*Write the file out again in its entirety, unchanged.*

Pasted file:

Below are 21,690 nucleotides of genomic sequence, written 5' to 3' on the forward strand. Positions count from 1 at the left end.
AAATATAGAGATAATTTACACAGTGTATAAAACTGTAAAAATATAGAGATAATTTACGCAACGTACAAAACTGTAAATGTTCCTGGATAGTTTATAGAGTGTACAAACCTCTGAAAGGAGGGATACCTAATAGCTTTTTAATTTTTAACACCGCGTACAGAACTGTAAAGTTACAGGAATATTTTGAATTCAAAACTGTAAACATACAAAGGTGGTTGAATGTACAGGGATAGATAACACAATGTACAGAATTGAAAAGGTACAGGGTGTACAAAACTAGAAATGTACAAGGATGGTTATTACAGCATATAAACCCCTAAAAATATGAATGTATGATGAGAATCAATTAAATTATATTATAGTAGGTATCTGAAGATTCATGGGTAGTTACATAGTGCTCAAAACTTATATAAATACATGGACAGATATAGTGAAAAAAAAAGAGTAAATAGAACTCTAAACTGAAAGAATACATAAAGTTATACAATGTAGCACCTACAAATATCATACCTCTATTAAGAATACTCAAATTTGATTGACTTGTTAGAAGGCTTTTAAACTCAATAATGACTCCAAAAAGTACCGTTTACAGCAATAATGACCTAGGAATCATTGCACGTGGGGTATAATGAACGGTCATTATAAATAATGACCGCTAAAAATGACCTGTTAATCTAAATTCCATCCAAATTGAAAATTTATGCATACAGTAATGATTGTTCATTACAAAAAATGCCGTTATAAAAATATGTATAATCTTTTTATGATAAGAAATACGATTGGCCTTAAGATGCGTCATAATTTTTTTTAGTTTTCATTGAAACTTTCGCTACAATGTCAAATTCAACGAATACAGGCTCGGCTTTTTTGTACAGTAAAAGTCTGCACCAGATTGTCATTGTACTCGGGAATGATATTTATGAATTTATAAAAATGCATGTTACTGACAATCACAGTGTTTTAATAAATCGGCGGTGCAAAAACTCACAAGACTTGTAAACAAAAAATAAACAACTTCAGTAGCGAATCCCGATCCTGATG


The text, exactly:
Below are 21,690 nucleotides of genomic sequence, written 5' to 3' on the forward strand. Positions count from 1 at the left end.
AAATATAGAGATAATTTACACAGTGTATAAAACTGTAAAAATATAGAGATAATTTACGCAACGTACAAAACTGTAAATGTTCCTGGATAGTTTATAGAGTGTACAAACCTCTGAAAGGAGGGATACCTAATAGCTTTTTAATTTTTAACACCGCGTACAGAACTGTAAAGTTACAGGAATATTTTGAATTCAAAACTGTAAACATACAAAGGTGGTTGAATGTACAGGGATAGATAACACAATGTACAGAATTGAAAAGGTACAGGGTGTACAAAACTAGAAATGTACAAGGATGGTTATTACAGCATATAAACCCCTAAAAATATGAATGTATGATGAGAATCAATTAAATTATATTATAGTAGGTATCTGAAGATTCATGGGTAGTTACATAGTGCTCAAAACTTATATAAATACATGGACAGATATAGTGAAAAAAAAAGAGTAAATAGAACTCTAAACTGAAAGAATACATAAAGTTATACAATGTAGCACCTACAAATATCATACCTCTATTAAGAATACTCAAATTTGATTGACTTGTTAGAAGGCTTTTAAACTCAATAATGACTCCAAAAAGTACCGTTTACAGCAATAATGACCTAGGAATCATTGCACGTGGGGTATAATGAACGGTCATTATAAATAATGACCGCTAAAAATGACCTGTTAATCTAAATTCCATCCAAATTGAAAATTTATGCATACAGTAATGATTGTTCATTACAAAAAATGCCGTTATAAAAATATGTATAATCTTTTTATGATAAGAAATACGATTGGCCTTAAGATGCGTCATAATTTTTTTTAGTTTTCATTGAAACTTTCGCTACAATGTCAAATTCAACGAATACAGGCTCGGCTTTTTTGTACAGTAAAAGTCTGCACCAGATTGTCATTGTACTCGGGAATGATATTTATGAATTTATAAAAATGCATGTTACTGACAATCACAGTGTTTTAATAAATCGGCGGTGCAAAAACTCACAAGACTTGTAAACAAAAAATAAACAACTTCAGTAGCGAATCCCGATCCTGATG